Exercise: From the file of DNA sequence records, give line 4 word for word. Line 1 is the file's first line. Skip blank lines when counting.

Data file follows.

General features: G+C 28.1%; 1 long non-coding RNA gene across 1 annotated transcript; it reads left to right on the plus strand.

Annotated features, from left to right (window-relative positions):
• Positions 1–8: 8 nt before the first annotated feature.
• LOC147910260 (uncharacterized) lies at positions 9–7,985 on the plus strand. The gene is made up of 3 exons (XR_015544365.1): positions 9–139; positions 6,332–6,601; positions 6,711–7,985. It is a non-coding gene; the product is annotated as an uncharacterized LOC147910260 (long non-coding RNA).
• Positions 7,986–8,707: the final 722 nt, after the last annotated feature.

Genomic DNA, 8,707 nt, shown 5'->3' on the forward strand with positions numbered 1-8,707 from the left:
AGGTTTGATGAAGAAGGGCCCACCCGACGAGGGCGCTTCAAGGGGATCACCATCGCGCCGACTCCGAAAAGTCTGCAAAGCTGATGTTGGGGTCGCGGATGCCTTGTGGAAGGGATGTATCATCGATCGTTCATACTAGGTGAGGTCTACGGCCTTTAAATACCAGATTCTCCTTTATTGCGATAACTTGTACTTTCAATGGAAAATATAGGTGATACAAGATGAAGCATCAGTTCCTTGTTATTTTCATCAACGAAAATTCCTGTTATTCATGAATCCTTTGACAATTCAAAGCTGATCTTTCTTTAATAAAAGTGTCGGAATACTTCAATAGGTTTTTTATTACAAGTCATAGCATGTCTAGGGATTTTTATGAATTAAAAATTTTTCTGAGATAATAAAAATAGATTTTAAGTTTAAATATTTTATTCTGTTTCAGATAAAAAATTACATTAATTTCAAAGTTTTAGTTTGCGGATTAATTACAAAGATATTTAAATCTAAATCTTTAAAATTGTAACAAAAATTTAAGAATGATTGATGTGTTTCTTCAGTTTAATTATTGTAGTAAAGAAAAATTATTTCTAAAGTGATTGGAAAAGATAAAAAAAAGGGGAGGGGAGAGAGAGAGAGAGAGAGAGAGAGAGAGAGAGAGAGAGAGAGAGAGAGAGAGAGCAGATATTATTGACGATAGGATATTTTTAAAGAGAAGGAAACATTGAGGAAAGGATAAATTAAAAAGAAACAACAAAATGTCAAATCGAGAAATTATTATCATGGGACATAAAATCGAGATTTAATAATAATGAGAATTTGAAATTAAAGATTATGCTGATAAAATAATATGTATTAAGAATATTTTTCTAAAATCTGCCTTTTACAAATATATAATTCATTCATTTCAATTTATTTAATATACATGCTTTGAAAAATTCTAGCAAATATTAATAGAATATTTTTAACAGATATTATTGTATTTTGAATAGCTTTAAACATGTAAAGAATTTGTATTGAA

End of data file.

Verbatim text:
• LOC147910260 (uncharacterized) lies at positions 9–7,985 on the plus strand. The gene is made up of 3 exons (XR_015544365.1): positions 9–139; positions 6,332–6,601; positions 6,711–7,985. It is a non-coding gene; the product is annotated as an uncharacterized LOC147910260 (long non-coding RNA).